A BBC host just tried to bully award-winning film director Ken Loach into accepting austerity. In a discussion focused on his fierce opposition to the Conservative government’s benefit sanctions, the host suggested he might just be one of those ‘angry men’.
And my, did she live to regret it!
— Victoria Derbyshire (@VictoriaLIVE) February 10, 2017
The BBC‘s Victoria Derbyshire show featured an interview with the filmmaker on 10 February. And Loach addressed the subject of benefit sanctions, the focus of his latest film I, Daniel Blake. After talking about the film’s content and its accuracy, Joanna Gosling (standing in for Derbyshire) said:
Iain Duncan Smith has said about it that you focus just on the worst of everything that could happen to one individual and he doesn’t believe it is an accurate reflection of a life somebody might live
There’s hundreds of thousands of people who would say the opposite. Iain Duncan Smith is responsible for destroying the lives of many people. He is responsible for putting a system in place that has led to suicide, that’s led to chaos in people’s lives.
How can you say that he, sort of, is responsible for suicides? That is a strong claim to make. What is the evidence for that?
If you’re not angry, you’re not paying attention
Loach, of course, makes that claim because the link between suicides and sanctions is certain. By 2015, the Department of Work and Pensions (DWP) had carried out 60 peer reviews into deaths of claimants. The DWP only carries out these reviews if it suspects a link between the death and its work. Numerous documented cases and studies have also shown a direct link.
Loach provided Gosling with one specific example:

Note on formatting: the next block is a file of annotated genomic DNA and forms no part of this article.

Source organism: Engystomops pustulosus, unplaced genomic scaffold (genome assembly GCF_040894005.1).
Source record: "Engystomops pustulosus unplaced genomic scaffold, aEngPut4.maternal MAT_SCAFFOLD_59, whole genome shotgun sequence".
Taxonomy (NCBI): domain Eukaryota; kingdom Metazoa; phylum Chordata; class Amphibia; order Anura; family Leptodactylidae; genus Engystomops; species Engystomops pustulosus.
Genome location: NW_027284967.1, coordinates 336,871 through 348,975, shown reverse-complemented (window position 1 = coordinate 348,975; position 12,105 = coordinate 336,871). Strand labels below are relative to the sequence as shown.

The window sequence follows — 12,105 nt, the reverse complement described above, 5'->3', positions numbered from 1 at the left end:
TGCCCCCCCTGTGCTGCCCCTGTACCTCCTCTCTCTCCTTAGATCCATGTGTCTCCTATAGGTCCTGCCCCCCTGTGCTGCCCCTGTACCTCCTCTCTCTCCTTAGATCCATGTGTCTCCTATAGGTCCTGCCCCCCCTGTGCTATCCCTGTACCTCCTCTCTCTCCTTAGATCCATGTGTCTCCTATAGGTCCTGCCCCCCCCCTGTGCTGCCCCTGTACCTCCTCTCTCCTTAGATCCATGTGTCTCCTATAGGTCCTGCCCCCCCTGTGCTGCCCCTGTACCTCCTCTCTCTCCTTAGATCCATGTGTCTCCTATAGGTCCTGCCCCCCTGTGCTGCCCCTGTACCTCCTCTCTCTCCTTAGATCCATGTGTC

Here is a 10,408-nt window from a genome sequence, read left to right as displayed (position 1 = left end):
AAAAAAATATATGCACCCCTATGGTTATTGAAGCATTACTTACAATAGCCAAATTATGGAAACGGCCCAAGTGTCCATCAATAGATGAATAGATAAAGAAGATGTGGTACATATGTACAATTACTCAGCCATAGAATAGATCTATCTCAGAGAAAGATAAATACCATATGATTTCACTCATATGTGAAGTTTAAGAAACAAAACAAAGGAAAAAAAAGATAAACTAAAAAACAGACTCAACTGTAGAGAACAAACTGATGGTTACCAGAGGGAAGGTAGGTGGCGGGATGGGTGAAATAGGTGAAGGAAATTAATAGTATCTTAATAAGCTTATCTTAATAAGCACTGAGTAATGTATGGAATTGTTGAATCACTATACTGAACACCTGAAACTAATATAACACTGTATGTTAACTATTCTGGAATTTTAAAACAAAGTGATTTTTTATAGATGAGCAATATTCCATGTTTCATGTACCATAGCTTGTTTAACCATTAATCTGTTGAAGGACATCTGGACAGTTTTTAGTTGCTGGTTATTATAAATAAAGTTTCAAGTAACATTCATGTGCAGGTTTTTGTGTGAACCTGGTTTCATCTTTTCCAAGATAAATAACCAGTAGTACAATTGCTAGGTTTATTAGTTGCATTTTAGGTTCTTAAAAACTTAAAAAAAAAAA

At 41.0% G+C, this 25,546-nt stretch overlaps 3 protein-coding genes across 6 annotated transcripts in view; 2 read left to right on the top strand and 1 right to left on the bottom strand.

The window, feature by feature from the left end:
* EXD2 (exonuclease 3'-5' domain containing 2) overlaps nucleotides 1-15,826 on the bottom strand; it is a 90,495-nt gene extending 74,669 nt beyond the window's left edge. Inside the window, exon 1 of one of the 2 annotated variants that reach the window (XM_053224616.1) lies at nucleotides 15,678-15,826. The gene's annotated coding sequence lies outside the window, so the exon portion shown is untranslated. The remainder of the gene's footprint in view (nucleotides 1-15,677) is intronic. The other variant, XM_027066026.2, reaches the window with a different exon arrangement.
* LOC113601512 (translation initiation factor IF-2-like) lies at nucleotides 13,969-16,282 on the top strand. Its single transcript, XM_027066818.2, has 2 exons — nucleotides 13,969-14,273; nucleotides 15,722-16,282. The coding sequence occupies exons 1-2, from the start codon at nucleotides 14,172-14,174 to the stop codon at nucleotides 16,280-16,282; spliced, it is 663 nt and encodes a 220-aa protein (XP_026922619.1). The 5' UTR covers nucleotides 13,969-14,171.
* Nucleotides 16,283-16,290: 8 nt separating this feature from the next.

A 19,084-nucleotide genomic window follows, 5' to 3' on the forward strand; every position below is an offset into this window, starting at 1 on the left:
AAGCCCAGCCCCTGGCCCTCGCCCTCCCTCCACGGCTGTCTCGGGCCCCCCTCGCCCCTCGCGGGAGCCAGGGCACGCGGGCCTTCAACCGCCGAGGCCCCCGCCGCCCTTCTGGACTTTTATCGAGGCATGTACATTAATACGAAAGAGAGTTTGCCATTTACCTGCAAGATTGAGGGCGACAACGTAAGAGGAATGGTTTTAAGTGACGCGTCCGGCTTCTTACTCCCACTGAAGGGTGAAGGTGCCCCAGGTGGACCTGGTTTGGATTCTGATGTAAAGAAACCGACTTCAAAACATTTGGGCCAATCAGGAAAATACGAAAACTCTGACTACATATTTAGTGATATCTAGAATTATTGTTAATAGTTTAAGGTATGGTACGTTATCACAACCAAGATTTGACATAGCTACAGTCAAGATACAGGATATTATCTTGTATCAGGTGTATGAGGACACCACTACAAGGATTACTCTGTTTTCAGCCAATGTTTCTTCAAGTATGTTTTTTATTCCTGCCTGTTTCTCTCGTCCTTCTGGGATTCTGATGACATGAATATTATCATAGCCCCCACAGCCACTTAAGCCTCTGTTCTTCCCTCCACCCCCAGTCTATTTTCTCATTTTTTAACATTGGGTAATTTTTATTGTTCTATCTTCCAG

I can quote you one example. Michael O’Sullivan lived in Camden, committed suicide, and the coroner said it was… partly due to the pressure from the DWP.
Obviously blindsided by Loach’s ability to provide evidence that crushed her defence of Smith, Gosling visibly searched her brain for a comeback. Eventually she retorted:
Are you an angry man?
Does Gosling think that only the eternally angry can be mad at politicians using taxpayers’ money to lead poor citizens to death? Or was she trying to belittle Loach’s specific concern over sanctions by painting him as someone who’s angry about everything?
Even worse, can she not comprehend at all why sanctions are causing anger because she feels no fury herself?
Perhaps the end of Loach’s time with the BBC‘s Derbyshire show speaks to that. After the filmmaker agreed it might be “a good idea” for him to rejoin the Labour Party, due to Jeremy Corbyn being an “extraordinary leader”, the issue of what he is most proud of arose.
Alongside his work, Loach mentioned his family. This was something that Gosling could get on board with. She commented:
And in the end is that what matters most?
And there it is – Maggie’s mantra. One that Loach immediately picked up on:
Well yes, of course. You start at the centre and work outwards. But we can use that as an excuse for avoiding social responsibility. I mean that was the essence of Thatcherism, wasn’t it? You matter, your family matters, to hell with everyone else.
Gosling said a lot of people would “take issue” with Loach’s definition of Thatcherism. And her nervous laughter at the very idea, combined with her clinical politician-defending approach to the effects of benefit sanctions, suggests she might be one of those that does.
But that disconnect between the BBC and the people who pay for its service is not exclusive to one presenter. It pervades the BBC. At present, the broadcaster too often functions as a voice for the powerful, some of whom are among its ranks.
If it is to deserve its public service label, the BBC must turn that completely around.
Editor’s note: This article was amended shortly after publication to make it clear that Joanna Gosling was standing in for Victoria Derbyshire.
– You can call 0370 0100222 to make a complaint to the BBC.
– Take action against austerity with The People’s Assembly.
Featured image via screenshot
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